From there, the water slowly percolates into an underground aquifer that’s tapped for drinking water.

How Much Water Was Captured In The Recent Storms?
  • By late January, L.A. County captured some 33 billion gallons of water, enough to support about 800,000 households for a whole year. Most of that water was caught in dams in the San Gabriel Mountains, according to Steve Frasher, a public information officer with L.A. County Public Works.

  • The city of L.A. announced in a press release that it's caught more than 10.6 billion gallons of water, enough for about 139,000 households for a year. 

  • For comparison, the water use in the city of L.A. totals about 168 billion gallons per year. 

“Here we're doing stormwater capture and helping revitalize the play structures and the play fields for the neighborhood at the same time,” Frasher said.

Neighborhood-level projects like this one don’t have to be just about water supply. Funds for stormwater capture can lead to park and green space improvements in neighborhoods that have long been overburdened by industry and pollution—like much of the south part of the county.

On a recent afternoon, the park was full of elders playing board games, parents with their young children on the playground, and kids listening to music and skateboarding.

Aria Hendricks grew up in Bell Gardens and has long come to Franklin D. Roosevelt Park. He’s noticed the change.

“It used to be pretty bad,” he said. “There’s people running around—there were not people running before. It’s nice over here. It’s definitely a lot different.”

The funds for the stormwater capture system also allowed the county to revamp the park with a new turf soccer field, outdoor exercise equipment, upgraded playgrounds, and a renovated skate park.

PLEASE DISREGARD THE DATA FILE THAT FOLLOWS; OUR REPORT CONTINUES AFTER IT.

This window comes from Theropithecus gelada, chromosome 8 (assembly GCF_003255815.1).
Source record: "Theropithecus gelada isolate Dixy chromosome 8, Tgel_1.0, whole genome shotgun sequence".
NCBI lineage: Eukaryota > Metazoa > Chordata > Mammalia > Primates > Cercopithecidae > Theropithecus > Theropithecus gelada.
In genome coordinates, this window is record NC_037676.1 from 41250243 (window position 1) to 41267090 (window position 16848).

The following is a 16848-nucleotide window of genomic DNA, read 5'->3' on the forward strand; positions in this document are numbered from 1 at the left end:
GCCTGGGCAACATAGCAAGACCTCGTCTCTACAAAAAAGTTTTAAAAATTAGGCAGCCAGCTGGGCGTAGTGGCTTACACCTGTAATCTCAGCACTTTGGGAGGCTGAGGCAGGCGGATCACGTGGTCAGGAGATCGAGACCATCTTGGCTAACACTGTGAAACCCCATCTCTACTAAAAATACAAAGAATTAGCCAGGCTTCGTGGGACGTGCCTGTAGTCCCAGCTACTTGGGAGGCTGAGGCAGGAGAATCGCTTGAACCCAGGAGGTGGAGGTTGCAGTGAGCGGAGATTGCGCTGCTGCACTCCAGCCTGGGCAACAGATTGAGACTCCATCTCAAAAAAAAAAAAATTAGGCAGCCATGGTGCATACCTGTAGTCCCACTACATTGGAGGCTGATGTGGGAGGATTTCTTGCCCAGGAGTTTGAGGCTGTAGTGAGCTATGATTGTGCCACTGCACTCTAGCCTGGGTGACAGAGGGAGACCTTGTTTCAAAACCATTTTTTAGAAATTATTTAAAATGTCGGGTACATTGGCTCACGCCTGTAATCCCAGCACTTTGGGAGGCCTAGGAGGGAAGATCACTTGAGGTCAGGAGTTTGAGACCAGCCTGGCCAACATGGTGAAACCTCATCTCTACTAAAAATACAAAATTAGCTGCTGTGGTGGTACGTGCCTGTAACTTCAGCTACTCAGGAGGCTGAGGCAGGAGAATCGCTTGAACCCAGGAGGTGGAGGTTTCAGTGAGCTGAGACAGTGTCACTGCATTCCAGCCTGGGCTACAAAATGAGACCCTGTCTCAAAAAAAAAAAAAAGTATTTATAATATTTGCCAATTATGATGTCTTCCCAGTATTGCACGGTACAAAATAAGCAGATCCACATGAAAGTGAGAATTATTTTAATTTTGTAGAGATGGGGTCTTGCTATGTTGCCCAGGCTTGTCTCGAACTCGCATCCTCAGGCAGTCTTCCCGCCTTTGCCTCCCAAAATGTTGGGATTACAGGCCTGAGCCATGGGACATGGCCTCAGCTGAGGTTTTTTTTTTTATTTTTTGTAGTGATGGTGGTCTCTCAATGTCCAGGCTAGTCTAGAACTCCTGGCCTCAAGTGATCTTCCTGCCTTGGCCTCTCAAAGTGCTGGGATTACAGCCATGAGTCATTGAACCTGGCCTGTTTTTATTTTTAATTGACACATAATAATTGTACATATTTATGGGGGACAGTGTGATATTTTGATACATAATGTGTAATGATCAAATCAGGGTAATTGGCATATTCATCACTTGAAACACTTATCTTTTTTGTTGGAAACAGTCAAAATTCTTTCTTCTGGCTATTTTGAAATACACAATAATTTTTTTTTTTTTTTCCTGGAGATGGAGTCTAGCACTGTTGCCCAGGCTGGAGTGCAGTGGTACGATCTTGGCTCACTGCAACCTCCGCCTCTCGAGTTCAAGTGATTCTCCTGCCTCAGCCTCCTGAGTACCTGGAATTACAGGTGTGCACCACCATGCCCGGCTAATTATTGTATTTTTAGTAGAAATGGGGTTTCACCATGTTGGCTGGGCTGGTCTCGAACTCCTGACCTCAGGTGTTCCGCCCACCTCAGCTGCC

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Capture Stormwater In Your Own Backyard
  • Stormwater capture doesn't only have to happen in massive systems like dams and spreading grounds or even parks and street medians. You can also capture stormwater at home — and get around those drought restrictions.

  • The L.A. Department of Water and Power has rebates that range from up to $50 for rain barrels that hold at least 50 gallons of water, and from $300 to $500 for cisterns ranging in size from 200 to over 1,000 gallons. Visit to learn more.

  • Check with your local water provider to see if they also provide rebates for rain barrels.

In a process starting in 2017, the county worked with local community members and community-based groups to create a park the community wanted and was involved in developing. It was completed in 2020.

Frasher said that currently, stormwater provides about 30% of the county’s drinking water on average. The goal is to get that number to 70%. That’ll require massive infrastructure upgrades, including cleaning up groundwater basins to store captured water as well as building out smaller projects like this one.

But it’ll happen drop by drop—officials estimate the county’s plans could take 50 years to fully complete.

Climate Emergency Questions
Fires. Mudslides. Heat waves. What questions do you need answered as you prepare for the effects of the climate emergency?